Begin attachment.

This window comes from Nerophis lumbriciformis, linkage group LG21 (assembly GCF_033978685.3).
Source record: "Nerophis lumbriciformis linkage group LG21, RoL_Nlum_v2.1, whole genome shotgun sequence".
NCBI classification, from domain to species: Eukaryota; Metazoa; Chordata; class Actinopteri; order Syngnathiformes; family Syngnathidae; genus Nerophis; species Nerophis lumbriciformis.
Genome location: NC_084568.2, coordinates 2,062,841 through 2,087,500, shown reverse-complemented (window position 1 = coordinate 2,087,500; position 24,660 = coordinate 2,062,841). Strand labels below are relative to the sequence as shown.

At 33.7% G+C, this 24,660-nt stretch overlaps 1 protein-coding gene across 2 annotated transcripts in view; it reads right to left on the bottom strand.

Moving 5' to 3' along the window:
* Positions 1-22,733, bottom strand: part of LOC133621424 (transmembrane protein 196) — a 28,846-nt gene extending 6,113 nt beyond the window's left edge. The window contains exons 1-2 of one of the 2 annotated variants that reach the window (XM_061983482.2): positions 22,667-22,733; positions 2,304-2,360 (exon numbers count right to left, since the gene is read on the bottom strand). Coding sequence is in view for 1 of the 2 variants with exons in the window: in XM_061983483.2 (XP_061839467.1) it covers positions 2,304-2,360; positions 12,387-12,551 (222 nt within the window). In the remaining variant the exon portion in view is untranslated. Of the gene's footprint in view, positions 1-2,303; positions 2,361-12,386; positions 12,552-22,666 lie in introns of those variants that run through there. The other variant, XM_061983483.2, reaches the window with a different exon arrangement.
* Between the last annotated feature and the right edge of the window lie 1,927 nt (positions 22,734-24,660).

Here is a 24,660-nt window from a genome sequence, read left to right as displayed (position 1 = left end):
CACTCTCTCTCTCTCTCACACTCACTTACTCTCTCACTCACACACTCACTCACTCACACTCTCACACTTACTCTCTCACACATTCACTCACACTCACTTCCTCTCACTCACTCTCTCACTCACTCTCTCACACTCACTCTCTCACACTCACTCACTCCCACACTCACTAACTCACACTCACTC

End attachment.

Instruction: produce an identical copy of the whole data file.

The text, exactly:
This window comes from Nerophis lumbriciformis, linkage group LG21 (assembly GCF_033978685.3).
Source record: "Nerophis lumbriciformis linkage group LG21, RoL_Nlum_v2.1, whole genome shotgun sequence".
NCBI classification, from domain to species: Eukaryota; Metazoa; Chordata; class Actinopteri; order Syngnathiformes; family Syngnathidae; genus Nerophis; species Nerophis lumbriciformis.
Genome location: NC_084568.2, coordinates 2,062,841 through 2,087,500, shown reverse-complemented (window position 1 = coordinate 2,087,500; position 24,660 = coordinate 2,062,841). Strand labels below are relative to the sequence as shown.

At 33.7% G+C, this 24,660-nt stretch overlaps 1 protein-coding gene across 2 annotated transcripts in view; it reads right to left on the bottom strand.

Moving 5' to 3' along the window:
* Positions 1-22,733, bottom strand: part of LOC133621424 (transmembrane protein 196) — a 28,846-nt gene extending 6,113 nt beyond the window's left edge. The window contains exons 1-2 of one of the 2 annotated variants that reach the window (XM_061983482.2): positions 22,667-22,733; positions 2,304-2,360 (exon numbers count right to left, since the gene is read on the bottom strand). Coding sequence is in view for 1 of the 2 variants with exons in the window: in XM_061983483.2 (XP_061839467.1) it covers positions 2,304-2,360; positions 12,387-12,551 (222 nt within the window). In the remaining variant the exon portion in view is untranslated. Of the gene's footprint in view, positions 1-2,303; positions 2,361-12,386; positions 12,552-22,666 lie in introns of those variants that run through there. The other variant, XM_061983483.2, reaches the window with a different exon arrangement.
* Between the last annotated feature and the right edge of the window lie 1,927 nt (positions 22,734-24,660).

Here is a 24,660-nt window from a genome sequence, read left to right as displayed (position 1 = left end):
CACTCTCTCTCTCTCTCACACTCACTTACTCTCTCACTCACACACTCACTCACTCACACTCTCACACTTACTCTCTCACACATTCACTCACACTCACTTCCTCTCACTCACTCTCTCACTCACTCTCTCACACTCACTCTCTCACACTCACTCACTCCCACACTCACTAACTCACACTCACTC